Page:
Resisting arrest by a police officer has become a significant issue across the nation recently. It’s been long understood that law enforcement officers will manipulate statements and evidence to support their claims, so you may be charged with resisting arrest even if you weren’t actually resisting. Unfortunately, this is one of the charges that is subjective and based on the observations of the arresting officer.
What Constitutes Resisting Arrest
If you are arrested by an officer of the law, you may not:
- Intentionally acting in a way that prevents the police from arresting you
- Acting in a way that is a danger to the officer arresting you or other officers at the scene
- Pulling away from the officer who is trying to restrain you
- Running away from the officer placing you under arrest
- Striking, hitting, or pushing police officers while they try to restrain you
- Giving a police officer false identification
- Pulling a weapon on a police officer while they attempt to arrest you
- Threatening a police officer
- Passively resisting the officer
- Playing “dead weight” and making the law enforcement officer drag or carry you to the police vehicle
Evading the police in your vehicle is also technically a form of resisting, however, it brings about a different type of charge. If you evaded the police when they attempted to pull you over, the likelihood of being charged with resisting arrest is much higher, even if the arrest itself goes smoothly.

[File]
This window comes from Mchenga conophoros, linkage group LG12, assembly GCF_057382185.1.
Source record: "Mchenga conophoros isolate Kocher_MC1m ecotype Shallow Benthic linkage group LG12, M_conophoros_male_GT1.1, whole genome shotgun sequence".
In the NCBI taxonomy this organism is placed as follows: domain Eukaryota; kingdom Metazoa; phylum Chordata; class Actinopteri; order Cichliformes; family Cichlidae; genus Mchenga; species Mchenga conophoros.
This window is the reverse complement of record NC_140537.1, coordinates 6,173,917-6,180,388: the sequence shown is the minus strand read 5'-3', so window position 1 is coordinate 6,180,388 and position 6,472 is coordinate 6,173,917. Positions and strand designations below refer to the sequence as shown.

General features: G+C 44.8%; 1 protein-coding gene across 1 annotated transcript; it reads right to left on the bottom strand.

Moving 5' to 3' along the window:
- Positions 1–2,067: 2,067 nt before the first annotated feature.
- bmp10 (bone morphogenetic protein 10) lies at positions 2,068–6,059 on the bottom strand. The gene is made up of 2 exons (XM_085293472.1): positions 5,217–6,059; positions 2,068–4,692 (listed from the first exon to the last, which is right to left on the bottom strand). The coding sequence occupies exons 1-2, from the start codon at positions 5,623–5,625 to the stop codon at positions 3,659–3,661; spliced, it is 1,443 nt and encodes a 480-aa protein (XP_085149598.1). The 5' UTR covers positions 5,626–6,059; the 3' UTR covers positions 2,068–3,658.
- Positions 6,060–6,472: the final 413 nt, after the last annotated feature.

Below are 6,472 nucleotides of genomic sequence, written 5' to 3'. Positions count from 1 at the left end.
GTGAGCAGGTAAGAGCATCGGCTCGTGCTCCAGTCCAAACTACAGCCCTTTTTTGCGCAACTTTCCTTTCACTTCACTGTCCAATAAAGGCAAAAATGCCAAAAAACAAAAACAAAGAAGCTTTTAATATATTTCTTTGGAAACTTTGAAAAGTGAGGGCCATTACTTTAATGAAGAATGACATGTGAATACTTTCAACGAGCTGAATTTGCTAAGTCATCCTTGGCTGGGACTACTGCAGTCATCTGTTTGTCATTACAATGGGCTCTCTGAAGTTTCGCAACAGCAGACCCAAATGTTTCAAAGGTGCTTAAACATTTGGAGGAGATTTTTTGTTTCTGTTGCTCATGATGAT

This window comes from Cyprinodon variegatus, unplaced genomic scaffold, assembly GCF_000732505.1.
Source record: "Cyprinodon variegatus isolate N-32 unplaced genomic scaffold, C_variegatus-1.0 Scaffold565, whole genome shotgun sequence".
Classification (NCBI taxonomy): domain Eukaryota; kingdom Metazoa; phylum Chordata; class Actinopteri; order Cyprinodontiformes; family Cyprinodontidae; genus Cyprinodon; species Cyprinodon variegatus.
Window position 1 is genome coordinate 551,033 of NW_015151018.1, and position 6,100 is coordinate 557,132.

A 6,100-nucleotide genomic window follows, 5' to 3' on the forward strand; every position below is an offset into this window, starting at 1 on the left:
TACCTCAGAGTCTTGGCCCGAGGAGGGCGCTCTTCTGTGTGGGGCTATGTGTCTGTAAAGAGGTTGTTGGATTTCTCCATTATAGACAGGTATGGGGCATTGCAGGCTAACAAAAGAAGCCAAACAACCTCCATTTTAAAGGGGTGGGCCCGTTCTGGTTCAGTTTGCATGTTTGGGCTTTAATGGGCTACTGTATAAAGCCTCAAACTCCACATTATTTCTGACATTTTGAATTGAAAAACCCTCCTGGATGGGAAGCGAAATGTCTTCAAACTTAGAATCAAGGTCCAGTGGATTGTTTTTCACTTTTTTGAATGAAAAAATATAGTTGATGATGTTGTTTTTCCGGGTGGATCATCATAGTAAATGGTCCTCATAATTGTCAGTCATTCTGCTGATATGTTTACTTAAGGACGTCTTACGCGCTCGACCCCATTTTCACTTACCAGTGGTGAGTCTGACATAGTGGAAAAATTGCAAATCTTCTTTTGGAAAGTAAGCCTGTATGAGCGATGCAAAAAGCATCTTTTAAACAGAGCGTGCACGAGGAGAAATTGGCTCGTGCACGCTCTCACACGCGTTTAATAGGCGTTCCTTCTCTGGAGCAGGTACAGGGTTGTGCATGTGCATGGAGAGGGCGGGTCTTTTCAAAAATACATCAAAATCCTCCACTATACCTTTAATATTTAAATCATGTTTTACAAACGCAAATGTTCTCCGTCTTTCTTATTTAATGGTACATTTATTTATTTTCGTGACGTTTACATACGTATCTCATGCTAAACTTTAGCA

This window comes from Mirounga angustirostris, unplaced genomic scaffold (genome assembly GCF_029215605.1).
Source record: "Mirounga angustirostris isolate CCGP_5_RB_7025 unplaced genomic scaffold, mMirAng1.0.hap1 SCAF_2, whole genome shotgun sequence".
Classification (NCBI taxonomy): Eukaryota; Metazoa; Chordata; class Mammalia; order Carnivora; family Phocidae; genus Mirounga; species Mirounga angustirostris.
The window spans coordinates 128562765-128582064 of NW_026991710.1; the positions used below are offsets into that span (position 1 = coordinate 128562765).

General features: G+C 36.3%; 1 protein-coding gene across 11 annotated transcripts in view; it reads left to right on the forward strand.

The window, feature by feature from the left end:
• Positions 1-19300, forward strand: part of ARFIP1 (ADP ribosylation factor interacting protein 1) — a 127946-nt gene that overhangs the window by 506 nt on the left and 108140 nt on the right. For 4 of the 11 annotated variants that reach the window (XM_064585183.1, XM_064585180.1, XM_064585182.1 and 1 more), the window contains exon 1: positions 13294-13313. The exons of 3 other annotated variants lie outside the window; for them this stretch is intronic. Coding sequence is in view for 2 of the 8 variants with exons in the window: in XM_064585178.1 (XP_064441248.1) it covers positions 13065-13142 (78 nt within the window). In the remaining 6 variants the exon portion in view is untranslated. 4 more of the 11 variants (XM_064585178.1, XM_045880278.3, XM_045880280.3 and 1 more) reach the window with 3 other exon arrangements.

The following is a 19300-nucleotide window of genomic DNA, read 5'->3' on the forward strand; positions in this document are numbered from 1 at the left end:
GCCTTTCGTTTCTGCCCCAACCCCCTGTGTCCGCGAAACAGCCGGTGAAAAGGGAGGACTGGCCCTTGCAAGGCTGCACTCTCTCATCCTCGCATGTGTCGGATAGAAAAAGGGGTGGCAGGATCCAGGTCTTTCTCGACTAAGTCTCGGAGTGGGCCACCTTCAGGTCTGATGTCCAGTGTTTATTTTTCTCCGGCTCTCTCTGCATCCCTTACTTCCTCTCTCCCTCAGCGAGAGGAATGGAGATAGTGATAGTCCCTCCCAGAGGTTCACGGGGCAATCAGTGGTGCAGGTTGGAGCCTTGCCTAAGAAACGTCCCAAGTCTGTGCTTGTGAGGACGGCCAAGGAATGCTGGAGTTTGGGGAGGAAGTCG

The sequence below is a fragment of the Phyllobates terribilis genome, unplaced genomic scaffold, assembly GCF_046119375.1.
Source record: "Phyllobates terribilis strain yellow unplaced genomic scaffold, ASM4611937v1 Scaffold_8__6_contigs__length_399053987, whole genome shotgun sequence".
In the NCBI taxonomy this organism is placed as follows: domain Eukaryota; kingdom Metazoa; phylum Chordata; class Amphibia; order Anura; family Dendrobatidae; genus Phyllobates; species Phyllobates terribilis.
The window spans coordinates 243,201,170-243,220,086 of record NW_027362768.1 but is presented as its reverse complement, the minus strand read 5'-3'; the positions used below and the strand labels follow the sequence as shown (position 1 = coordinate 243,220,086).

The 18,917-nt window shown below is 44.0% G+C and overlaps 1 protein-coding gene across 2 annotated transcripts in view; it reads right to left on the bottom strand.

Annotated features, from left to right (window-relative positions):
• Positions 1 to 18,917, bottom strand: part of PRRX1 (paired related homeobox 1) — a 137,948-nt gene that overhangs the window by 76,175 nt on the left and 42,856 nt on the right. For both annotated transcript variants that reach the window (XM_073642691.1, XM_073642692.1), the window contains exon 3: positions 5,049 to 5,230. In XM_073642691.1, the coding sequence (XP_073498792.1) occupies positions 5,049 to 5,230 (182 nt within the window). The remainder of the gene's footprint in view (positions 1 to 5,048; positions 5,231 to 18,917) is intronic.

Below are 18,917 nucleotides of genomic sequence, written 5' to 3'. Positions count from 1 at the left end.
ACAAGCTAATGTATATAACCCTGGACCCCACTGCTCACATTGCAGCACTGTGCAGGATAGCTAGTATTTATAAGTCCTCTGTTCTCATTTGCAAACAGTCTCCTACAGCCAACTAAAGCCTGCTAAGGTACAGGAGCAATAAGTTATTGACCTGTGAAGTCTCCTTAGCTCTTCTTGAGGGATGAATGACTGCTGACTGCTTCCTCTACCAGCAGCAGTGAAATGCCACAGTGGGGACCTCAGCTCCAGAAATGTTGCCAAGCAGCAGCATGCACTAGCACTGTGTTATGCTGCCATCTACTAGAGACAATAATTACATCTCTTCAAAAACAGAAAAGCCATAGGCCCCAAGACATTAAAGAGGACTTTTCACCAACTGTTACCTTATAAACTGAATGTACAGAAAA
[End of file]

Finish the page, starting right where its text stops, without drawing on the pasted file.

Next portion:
What Is Not Resisting Arrest
- Swearing or cursing at officers, provided you do not make threats of any kind
- Acting in self-defense against cruel and unusual behavior from law enforcement
- Resisting the restraint of a person who has not identified themselves as an officer of the law nor is wearing any identifying clothing, such as a uniform
- The arrest itself was unlawful or a false arrest, therefore resisting arrest cannot apply if no legitimate or legal arrest occurred
Even those these actions are not among those that would technically be considered resisting, police officers will often use them anyway to try to convince a judge that you were being combative and resistant during your arrest.
Even if no proof of resistance exists, if you were rude or swore at the officers, this makes it easier for the judge presiding over your case to side with law enforcement.
When to Get Legal Help After Being Charged With Resisting Arrest
Get help after an arrest as soon as possible. Don’t talk to the police or anyone else until you’ve spoken with a lawyer. Contact Llinas Law Immigration & Criminal Defense today at 860-530-1781.